Yesterday, we wrote about an SMS phishing scam that targeted mobile phone users by telling them that a payment hadn’t gone through. The fake SMSes were believable enough, except for the link you were asked to click: (O2): We haven’t received your recent bill payment, please update your details at https://o2.uk.xxxxxxx.com/?o2=2 to avoid additional fees
Yesterday, we wrote about an SMS phishing scam that targeted mobile phone users by telling them that a payment hadn’t gone through.
The fake SMSes were believable enough, except for the link you were asked to click:
(O2): We haven't received your recent bill payment, please update your details at https://o2.uk.xxxxxxx.com/?o2=2 to avoid additional fees
The URL in the text message started with the name of the relevant mobile phone company, to lull you into a false sense of security, but ended in an unrelated scam domain set up as a vehicle for this fraud:
As you can see, clicking through would take you to a convincing facsimile of a real login page, with an HTTPS website name and an “encryption” padlock, with the layout and images ripped off from the real site…
…but with a fake server name in the URL in the address bar.
As you probably know, the idea of a scam like this is to catch you when you’re tired or in a hurry, in the hope that you’ll type in your login details without taking the time to look for telltale signs that the site is a fraudulent clone of the real thing.
Typing in your login data on the fake site exposes your credentials to the crooks because your password is sent to them instead of to your real mobile phone provider.
The crooks will then typically do one or more of these things:
- Try your username and password right away to see if they work. Assume that the crooks will try out the data you just entered immediately.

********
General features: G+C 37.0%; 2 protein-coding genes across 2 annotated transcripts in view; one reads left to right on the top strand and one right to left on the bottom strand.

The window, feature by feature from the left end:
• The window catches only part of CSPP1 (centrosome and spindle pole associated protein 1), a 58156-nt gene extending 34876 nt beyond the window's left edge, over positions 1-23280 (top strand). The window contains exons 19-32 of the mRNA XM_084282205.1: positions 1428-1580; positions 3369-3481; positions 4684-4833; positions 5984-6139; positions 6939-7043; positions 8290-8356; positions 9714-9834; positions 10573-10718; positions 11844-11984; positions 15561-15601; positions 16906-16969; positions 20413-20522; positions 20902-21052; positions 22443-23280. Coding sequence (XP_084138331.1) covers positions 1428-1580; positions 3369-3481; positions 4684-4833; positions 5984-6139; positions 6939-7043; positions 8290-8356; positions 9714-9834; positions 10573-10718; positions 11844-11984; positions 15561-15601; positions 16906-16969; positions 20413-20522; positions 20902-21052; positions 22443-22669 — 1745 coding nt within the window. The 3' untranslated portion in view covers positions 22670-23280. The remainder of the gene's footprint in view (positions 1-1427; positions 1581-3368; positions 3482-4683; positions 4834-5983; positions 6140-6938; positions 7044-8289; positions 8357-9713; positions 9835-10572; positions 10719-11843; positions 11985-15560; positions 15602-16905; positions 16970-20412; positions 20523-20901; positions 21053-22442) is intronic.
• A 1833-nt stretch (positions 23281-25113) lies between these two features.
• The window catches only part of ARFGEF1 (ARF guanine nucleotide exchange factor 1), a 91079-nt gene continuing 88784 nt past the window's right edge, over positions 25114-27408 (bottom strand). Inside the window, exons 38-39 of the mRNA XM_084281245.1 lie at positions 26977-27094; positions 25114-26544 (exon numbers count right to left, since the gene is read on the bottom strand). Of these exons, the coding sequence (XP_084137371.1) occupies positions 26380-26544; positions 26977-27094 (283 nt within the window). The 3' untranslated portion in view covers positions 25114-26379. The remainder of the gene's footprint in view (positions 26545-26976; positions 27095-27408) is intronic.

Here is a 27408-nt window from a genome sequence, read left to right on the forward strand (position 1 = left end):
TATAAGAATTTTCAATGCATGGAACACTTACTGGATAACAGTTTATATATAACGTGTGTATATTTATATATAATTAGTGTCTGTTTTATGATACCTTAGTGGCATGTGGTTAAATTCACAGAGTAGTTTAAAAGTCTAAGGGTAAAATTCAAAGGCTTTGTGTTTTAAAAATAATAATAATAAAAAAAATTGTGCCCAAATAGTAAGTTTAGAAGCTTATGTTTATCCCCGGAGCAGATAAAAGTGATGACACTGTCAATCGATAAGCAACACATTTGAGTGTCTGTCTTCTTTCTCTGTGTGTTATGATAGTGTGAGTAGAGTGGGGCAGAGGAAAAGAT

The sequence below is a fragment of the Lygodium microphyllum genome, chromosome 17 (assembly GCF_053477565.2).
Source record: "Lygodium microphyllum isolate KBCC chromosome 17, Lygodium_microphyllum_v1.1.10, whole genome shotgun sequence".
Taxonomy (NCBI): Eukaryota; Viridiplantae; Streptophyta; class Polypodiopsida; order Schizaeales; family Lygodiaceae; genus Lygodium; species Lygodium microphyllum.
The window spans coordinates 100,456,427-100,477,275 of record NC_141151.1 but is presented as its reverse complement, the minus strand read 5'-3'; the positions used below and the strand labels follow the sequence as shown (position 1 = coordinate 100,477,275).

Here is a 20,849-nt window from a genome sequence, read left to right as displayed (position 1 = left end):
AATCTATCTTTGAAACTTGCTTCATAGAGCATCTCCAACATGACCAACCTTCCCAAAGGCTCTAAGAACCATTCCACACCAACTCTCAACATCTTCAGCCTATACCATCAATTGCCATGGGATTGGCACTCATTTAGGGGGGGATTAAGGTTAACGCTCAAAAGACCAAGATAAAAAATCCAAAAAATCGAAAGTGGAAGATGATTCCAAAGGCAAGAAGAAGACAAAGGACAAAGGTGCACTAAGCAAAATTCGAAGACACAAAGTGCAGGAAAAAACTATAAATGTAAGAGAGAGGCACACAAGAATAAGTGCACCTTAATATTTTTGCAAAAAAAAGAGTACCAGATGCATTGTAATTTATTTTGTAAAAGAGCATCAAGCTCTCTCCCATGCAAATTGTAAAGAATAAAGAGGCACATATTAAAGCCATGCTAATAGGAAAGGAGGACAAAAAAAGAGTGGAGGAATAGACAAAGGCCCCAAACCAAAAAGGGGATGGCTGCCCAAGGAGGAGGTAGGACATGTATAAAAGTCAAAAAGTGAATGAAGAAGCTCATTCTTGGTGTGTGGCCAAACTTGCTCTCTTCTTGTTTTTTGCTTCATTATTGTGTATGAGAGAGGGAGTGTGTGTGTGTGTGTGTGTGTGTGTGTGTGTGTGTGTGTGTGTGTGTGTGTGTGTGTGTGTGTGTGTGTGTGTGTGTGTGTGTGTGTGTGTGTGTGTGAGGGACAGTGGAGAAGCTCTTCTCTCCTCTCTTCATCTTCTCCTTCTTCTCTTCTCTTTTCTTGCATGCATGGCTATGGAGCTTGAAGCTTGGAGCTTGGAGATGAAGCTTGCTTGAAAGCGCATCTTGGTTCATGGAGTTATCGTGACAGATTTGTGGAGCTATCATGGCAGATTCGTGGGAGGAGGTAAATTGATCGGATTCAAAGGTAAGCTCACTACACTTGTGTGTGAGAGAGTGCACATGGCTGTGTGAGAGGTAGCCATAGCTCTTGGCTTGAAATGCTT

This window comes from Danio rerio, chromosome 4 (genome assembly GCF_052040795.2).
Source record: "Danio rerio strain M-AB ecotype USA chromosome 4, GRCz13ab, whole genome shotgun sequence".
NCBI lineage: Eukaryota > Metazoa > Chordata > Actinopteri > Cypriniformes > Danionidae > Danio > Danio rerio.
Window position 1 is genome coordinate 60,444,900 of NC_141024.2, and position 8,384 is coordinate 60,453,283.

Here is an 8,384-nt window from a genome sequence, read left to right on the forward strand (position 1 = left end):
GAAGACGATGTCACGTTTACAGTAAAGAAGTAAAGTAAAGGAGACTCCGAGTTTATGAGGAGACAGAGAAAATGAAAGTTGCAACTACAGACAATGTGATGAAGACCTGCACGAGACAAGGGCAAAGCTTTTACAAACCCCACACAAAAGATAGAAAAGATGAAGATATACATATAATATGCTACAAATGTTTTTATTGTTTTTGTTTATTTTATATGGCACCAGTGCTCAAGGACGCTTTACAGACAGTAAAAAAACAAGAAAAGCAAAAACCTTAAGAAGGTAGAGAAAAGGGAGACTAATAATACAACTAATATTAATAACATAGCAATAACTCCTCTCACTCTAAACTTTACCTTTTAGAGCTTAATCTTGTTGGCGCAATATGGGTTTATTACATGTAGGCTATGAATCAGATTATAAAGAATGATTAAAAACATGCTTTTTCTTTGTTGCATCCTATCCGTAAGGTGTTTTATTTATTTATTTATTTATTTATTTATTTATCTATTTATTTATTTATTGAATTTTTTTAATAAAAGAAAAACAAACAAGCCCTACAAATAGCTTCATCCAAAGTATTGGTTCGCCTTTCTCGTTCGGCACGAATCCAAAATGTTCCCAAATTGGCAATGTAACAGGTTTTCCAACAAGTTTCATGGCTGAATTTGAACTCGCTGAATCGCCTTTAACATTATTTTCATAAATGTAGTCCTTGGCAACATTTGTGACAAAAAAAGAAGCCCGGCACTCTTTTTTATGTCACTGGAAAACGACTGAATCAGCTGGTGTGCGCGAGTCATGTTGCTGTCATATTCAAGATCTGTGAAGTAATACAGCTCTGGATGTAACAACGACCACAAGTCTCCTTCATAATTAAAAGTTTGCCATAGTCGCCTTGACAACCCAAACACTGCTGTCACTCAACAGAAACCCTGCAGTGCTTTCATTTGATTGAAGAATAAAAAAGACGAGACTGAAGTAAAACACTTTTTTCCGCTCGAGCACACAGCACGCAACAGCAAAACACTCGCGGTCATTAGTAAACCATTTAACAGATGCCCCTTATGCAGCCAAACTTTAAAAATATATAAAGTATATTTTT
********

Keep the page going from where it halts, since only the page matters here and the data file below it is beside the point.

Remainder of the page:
- Try the same password on other accounts of yours. This is called credential stuffing, and it’s the main reason why you should never use the same password on two different accounts. Even if you have different usernames on other sites, assume that the crooks already know which usernames match up.
- Sell on your password, and any other data you gave away, to other crooks. Assume that any phished data will soon be circulating widely in the cybercriminal underground. Even if the original crooks don’t have a plan to abuse it, someone else surely will.
Could this lead to “instant bank fraud”?
As you can see from the list above, it’s theoretically possible that getting your mobile phone account password hacked might give the crooks a way in (or at least a hint of a way in) to your bank account too, especially if you used the same password on your banking site as elsewhere.
However, if all you did was to click through, realise you were being tricked, and get out of the fraudulent web page right away, without typing in anything at all…
…then you are almost certainly OK.
The crooks may be able to track that you were sucked into the very first stage of the scam because you visited the link – a lot of scams include a tracking code in the link to keep tabs on who clicked and who didn’t, just like legitimate marketing companies do.
But if you just looked at the page and didn’t put in…